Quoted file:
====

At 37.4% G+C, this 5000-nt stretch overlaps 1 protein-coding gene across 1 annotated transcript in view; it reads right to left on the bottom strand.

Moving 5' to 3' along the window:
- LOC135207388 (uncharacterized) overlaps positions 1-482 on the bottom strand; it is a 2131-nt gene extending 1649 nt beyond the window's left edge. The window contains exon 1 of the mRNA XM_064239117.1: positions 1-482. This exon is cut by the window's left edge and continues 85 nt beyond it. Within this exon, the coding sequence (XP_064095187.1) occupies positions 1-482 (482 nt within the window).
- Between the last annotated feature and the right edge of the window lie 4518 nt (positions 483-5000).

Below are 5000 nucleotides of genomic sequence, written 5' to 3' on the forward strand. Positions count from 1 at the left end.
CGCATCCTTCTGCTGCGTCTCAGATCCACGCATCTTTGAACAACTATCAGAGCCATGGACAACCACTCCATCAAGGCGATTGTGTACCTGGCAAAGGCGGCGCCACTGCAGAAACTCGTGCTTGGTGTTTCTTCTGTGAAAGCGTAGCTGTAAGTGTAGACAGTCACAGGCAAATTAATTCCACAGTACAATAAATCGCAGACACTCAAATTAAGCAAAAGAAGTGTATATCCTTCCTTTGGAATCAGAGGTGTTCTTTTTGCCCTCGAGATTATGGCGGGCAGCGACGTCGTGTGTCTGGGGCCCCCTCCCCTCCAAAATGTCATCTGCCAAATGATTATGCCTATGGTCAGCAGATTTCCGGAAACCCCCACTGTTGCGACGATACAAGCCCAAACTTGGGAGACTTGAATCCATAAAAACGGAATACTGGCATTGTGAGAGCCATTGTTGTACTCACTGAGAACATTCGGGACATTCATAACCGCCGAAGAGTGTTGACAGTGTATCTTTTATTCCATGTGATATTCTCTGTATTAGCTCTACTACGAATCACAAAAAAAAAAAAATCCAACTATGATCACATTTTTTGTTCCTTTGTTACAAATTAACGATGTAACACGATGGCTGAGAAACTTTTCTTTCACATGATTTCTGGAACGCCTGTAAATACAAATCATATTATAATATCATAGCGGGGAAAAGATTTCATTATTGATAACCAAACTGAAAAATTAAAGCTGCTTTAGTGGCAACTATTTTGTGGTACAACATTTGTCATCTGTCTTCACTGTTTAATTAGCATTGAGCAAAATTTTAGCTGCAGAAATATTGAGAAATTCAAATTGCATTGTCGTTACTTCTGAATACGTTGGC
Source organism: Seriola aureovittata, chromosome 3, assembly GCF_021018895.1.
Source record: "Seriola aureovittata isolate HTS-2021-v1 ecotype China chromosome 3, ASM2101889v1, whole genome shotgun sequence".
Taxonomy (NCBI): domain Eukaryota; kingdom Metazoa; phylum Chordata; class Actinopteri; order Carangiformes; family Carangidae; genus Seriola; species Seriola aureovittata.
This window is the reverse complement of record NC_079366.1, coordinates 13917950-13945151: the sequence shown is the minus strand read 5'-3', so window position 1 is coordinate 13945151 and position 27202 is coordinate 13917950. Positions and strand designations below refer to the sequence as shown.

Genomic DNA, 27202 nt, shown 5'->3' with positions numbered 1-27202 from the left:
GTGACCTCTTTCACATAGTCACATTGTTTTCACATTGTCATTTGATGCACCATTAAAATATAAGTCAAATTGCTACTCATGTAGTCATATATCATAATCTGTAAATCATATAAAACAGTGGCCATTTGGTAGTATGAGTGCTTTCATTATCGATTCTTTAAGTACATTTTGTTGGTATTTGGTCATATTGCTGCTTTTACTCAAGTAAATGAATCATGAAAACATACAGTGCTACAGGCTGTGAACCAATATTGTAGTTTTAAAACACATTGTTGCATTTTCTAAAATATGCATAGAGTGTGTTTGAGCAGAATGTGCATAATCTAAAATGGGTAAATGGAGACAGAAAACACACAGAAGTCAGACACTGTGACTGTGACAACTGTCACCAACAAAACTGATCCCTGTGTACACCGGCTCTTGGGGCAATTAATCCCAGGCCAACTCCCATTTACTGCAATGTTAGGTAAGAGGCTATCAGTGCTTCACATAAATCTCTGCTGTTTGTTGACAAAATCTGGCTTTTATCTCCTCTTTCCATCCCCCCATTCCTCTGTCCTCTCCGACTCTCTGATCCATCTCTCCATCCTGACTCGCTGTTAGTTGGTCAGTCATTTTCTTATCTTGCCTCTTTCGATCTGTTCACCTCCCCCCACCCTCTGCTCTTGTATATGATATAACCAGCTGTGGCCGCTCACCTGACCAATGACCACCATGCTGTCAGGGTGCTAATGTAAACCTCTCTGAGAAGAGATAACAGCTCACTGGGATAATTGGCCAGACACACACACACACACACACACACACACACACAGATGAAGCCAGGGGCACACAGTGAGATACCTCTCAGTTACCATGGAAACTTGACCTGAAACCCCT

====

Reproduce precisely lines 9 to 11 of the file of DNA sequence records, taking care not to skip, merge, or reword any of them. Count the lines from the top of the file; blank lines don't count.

Taxonomy (NCBI): domain Eukaryota; kingdom Metazoa; phylum Chordata; class Actinopteri; order Carangiformes; family Carangidae; genus Seriola; species Seriola aureovittata.
This window is the reverse complement of record NC_079366.1, coordinates 13917950-13945151: the sequence shown is the minus strand read 5'-3', so window position 1 is coordinate 13945151 and position 27202 is coordinate 13917950. Positions and strand designations below refer to the sequence as shown.

Genomic DNA, 27202 nt, shown 5'->3' with positions numbered 1-27202 from the left: